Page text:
author: Rob Bamberg
title: Non-Deterministic Generalised Stochastic Petri Nets -- Modelling and Analysis
keywords: Model checking, programming, theory
topics: Dependability, security and performance
committee: Mariƫlle Stoelinga ,
Mark Timmer ,
Jaco van de Pol
end: November 2012


Generalized Stochastic Petri Nets (GSPNs) are a well-known modelling formalism to compute dependability and performance of distributed systems. GSPNs are translated to Continuous Time Markov Chains (CTMCs)for their analysis, which means they can not support non-determinism. Conflicts and confusion are resolved by specifying priorities and weights for each transition, which is not desirable in all cases.

We define a more expressive and general Non-Deterministic GSPN (ND-GSPN). ND-GSPNs support the weights and priorities and additionally introduce the use of non-determinism. This means conflicts between transitions do not necessarily have to be resolved any more. ND-GSPNs also include reset, weighted inhibitor and probabilistic arcs. Probabilistic arcs make it is possible to define probability more local, because they make the result of a transition probabilistically distributed. We express the ND-GSPN in terms of the more general Markov Automaton (MA).An MA combines probability, exponentially distributed leave rates and non-determinism and is therefore suited to express the semantics of ND-GSPNs.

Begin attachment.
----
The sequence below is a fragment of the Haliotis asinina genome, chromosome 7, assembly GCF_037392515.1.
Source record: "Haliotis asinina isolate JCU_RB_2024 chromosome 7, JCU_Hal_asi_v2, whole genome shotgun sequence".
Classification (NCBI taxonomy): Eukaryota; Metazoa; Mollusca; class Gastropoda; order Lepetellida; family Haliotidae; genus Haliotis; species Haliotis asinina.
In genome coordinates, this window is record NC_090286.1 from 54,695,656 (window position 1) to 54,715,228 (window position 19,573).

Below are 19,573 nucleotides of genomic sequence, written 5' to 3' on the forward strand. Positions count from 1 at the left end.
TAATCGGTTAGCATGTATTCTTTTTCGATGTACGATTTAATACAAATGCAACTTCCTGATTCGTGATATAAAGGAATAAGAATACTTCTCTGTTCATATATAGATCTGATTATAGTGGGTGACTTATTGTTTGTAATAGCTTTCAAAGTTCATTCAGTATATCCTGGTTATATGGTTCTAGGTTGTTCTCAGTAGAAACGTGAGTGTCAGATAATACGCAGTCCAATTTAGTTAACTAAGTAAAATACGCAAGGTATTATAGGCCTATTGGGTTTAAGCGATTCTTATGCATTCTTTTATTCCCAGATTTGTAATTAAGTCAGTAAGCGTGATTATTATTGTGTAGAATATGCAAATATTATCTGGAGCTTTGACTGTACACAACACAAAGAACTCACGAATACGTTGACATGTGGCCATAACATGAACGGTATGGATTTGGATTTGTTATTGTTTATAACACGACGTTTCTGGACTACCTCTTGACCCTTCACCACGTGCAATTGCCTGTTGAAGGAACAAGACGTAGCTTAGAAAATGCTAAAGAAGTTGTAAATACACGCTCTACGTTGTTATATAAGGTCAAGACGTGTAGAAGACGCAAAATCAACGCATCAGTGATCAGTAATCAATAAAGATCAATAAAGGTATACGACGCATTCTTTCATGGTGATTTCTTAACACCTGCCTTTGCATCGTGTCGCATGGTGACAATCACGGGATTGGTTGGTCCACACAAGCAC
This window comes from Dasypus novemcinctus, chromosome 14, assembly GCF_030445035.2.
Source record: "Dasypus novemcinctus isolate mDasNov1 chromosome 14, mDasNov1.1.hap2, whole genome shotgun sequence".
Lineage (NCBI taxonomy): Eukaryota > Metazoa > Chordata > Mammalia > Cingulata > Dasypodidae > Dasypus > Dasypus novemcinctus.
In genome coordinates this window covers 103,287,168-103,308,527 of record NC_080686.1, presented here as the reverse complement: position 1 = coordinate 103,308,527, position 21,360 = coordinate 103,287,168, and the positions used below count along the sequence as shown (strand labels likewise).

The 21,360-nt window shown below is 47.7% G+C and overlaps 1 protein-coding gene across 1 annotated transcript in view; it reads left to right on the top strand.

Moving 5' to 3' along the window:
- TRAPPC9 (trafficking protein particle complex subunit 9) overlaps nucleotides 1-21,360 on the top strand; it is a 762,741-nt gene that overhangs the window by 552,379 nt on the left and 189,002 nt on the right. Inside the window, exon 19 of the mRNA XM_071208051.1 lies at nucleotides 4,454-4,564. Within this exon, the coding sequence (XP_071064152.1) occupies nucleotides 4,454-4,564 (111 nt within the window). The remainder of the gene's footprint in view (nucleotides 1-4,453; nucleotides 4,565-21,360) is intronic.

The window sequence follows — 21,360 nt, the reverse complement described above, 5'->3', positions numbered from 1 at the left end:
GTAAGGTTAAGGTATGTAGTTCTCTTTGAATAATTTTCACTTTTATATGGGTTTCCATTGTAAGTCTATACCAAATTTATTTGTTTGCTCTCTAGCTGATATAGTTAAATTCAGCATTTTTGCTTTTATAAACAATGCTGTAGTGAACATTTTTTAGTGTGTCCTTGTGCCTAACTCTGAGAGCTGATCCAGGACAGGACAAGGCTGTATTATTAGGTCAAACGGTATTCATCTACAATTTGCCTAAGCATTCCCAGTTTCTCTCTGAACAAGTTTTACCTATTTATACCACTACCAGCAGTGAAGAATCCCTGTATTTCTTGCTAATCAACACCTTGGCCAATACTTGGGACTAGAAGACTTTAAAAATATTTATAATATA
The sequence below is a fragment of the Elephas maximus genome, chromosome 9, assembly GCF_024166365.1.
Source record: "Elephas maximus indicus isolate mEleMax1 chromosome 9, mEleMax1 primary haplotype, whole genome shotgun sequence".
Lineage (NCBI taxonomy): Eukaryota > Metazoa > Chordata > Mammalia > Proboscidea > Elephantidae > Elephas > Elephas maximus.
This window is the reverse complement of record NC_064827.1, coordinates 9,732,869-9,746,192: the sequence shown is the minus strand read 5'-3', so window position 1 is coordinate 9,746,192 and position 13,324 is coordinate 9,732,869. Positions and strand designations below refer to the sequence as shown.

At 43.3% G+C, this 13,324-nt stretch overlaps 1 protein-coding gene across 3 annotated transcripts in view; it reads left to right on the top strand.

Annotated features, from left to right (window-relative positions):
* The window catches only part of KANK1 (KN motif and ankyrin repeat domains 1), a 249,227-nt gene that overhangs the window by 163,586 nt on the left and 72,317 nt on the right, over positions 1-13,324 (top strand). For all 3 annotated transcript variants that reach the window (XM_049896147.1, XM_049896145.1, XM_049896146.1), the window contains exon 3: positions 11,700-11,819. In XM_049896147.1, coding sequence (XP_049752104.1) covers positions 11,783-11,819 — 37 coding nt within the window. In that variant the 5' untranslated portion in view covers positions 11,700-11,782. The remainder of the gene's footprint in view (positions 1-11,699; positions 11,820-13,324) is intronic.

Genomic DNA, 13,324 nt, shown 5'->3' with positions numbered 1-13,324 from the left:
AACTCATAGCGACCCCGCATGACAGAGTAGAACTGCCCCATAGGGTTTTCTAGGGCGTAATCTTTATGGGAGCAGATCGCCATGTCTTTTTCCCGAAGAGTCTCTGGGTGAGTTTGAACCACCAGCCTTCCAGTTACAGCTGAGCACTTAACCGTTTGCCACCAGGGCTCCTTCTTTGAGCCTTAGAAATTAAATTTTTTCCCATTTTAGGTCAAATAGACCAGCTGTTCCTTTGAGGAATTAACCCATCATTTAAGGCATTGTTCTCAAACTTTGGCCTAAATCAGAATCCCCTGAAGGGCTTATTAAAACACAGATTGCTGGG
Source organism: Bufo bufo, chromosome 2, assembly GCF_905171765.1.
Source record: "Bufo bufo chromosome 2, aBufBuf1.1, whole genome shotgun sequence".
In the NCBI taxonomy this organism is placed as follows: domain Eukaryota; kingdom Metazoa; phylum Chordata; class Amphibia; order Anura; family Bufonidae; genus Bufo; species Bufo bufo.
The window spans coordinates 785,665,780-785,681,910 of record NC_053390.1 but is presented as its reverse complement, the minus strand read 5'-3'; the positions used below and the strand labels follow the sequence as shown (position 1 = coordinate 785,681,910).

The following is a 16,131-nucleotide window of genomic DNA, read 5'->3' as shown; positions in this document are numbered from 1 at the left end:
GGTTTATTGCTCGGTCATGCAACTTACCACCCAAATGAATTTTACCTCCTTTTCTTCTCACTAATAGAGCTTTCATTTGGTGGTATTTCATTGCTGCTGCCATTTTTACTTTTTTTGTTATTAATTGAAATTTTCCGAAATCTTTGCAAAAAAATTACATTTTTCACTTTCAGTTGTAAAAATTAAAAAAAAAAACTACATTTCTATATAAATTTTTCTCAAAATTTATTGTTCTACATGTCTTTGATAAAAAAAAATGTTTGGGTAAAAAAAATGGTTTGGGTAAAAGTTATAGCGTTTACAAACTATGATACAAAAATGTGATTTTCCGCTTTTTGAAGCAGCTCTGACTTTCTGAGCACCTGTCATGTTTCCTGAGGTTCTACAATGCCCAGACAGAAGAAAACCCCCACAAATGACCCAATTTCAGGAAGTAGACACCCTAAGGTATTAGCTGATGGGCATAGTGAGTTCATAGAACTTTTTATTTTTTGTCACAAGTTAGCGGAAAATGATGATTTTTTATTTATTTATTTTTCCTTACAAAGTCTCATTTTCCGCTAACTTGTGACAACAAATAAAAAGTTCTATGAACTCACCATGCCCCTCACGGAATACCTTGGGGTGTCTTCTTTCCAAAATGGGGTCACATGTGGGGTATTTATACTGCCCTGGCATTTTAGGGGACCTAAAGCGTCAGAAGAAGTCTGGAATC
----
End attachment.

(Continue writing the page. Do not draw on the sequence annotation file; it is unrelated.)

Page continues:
The Petri Net Markup Language (PNML) is an ISO/IEC 15909 standard, which can be used to specify Petri Nets. We define how the PNML for ND-GSPNs should look like. MAs can be specified in the Markov Automaton Process Algebra (MAPA), which is used as input for the tool SCOOP. SCOOP automatically reduces its models and can export the state space directly to a model-checker. The IMCA model-checker can be used to check an MA for time-bounded reachability, unbounded reachability, expected time and long run averages. 
We implemented the translation from ND-GSPNs in PNML to MAPA in the tool GEMMA. This means we can specify an ND-GSPN in PNML and translate it to MAPA. SCOOP can then reduce this MAPA model and generate the MA, which can be checked with the IMCA model-checker.



  1. Timmer, M. (2011) SCOOP: A Tool for SymboliC Optimisations Of Probabilistic Processes. In: Proceedings of the 8th International Conference on Quantitative Evaluation of SysTems, QEST 2011, 5-8 Sep 2011, Aachen, Germany. IEEE Computer Society. (Digital version available here)
  2. SCOOP (Digital version available here)

Additional Resources

  1. The paper